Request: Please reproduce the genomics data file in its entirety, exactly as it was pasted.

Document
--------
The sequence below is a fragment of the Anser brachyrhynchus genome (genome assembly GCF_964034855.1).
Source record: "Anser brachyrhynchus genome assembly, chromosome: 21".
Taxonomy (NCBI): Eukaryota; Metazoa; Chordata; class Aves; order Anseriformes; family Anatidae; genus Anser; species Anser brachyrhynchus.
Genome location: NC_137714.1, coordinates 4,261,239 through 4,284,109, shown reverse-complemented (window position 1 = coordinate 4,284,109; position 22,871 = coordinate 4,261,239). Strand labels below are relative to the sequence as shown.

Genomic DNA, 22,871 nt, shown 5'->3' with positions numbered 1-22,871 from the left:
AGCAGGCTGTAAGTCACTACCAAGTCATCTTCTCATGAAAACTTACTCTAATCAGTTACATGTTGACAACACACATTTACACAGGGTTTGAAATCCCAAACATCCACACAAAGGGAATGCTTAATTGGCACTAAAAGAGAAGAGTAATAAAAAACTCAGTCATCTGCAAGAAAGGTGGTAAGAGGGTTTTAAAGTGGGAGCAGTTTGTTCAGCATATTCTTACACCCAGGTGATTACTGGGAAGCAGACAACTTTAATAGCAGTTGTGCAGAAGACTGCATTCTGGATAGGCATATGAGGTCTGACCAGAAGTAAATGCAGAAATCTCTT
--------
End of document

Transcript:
The sequence below is a fragment of the Anser brachyrhynchus genome (genome assembly GCF_964034855.1).
Source record: "Anser brachyrhynchus genome assembly, chromosome: 21".
Taxonomy (NCBI): Eukaryota; Metazoa; Chordata; class Aves; order Anseriformes; family Anatidae; genus Anser; species Anser brachyrhynchus.
Genome location: NC_137714.1, coordinates 4,261,239 through 4,284,109, shown reverse-complemented (window position 1 = coordinate 4,284,109; position 22,871 = coordinate 4,261,239). Strand labels below are relative to the sequence as shown.

Genomic DNA, 22,871 nt, shown 5'->3' with positions numbered 1-22,871 from the left:
AGCAGGCTGTAAGTCACTACCAAGTCATCTTCTCATGAAAACTTACTCTAATCAGTTACATGTTGACAACACACATTTACACAGGGTTTGAAATCCCAAACATCCACACAAAGGGAATGCTTAATTGGCACTAAAAGAGAAGAGTAATAAAAAACTCAGTCATCTGCAAGAAAGGTGGTAAGAGGGTTTTAAAGTGGGAGCAGTTTGTTCAGCATATTCTTACACCCAGGTGATTACTGGGAAGCAGACAACTTTAATAGCAGTTGTGCAGAAGACTGCATTCTGGATAGGCATATGAGGTCTGACCAGAAGTAAATGCAGAAATCTCTT